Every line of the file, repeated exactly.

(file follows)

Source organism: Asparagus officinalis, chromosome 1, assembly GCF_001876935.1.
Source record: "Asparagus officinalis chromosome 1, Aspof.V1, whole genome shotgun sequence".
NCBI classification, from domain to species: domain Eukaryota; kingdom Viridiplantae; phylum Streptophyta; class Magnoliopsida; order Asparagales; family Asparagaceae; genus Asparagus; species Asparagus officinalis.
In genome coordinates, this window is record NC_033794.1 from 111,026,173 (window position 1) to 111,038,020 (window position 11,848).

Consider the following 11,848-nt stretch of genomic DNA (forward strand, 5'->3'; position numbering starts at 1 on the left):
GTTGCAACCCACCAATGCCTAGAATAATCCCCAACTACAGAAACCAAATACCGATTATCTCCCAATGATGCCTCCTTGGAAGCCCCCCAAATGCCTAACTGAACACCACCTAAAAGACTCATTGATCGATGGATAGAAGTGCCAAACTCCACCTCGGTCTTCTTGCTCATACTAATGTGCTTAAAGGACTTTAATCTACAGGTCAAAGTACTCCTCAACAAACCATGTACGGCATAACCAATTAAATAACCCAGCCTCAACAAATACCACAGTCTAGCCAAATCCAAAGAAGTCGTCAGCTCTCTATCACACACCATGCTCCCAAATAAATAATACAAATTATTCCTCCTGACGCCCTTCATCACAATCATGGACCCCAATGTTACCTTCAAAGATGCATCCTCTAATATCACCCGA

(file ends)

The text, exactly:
Source organism: Asparagus officinalis, chromosome 1, assembly GCF_001876935.1.
Source record: "Asparagus officinalis chromosome 1, Aspof.V1, whole genome shotgun sequence".
NCBI classification, from domain to species: domain Eukaryota; kingdom Viridiplantae; phylum Streptophyta; class Magnoliopsida; order Asparagales; family Asparagaceae; genus Asparagus; species Asparagus officinalis.
In genome coordinates, this window is record NC_033794.1 from 111,026,173 (window position 1) to 111,038,020 (window position 11,848).

Consider the following 11,848-nt stretch of genomic DNA (forward strand, 5'->3'; position numbering starts at 1 on the left):
GTTGCAACCCACCAATGCCTAGAATAATCCCCAACTACAGAAACCAAATACCGATTATCTCCCAATGATGCCTCCTTGGAAGCCCCCCAAATGCCTAACTGAACACCACCTAAAAGACTCATTGATCGATGGATAGAAGTGCCAAACTCCACCTCGGTCTTCTTGCTCATACTAATGTGCTTAAAGGACTTTAATCTACAGGTCAAAGTACTCCTCAACAAACCATGTACGGCATAACCAATTAAATAACCCAGCCTCAACAAATACCACAGTCTAGCCAAATCCAAAGAAGTCGTCAGCTCTCTATCACACACCATGCTCCCAAATAAATAATACAAATTATTCCTCCTGACGCCCTTCATCACAATCATGGACCCCAATGTTACCTTCAAAGATGCATCCTCTAATATCACCCGA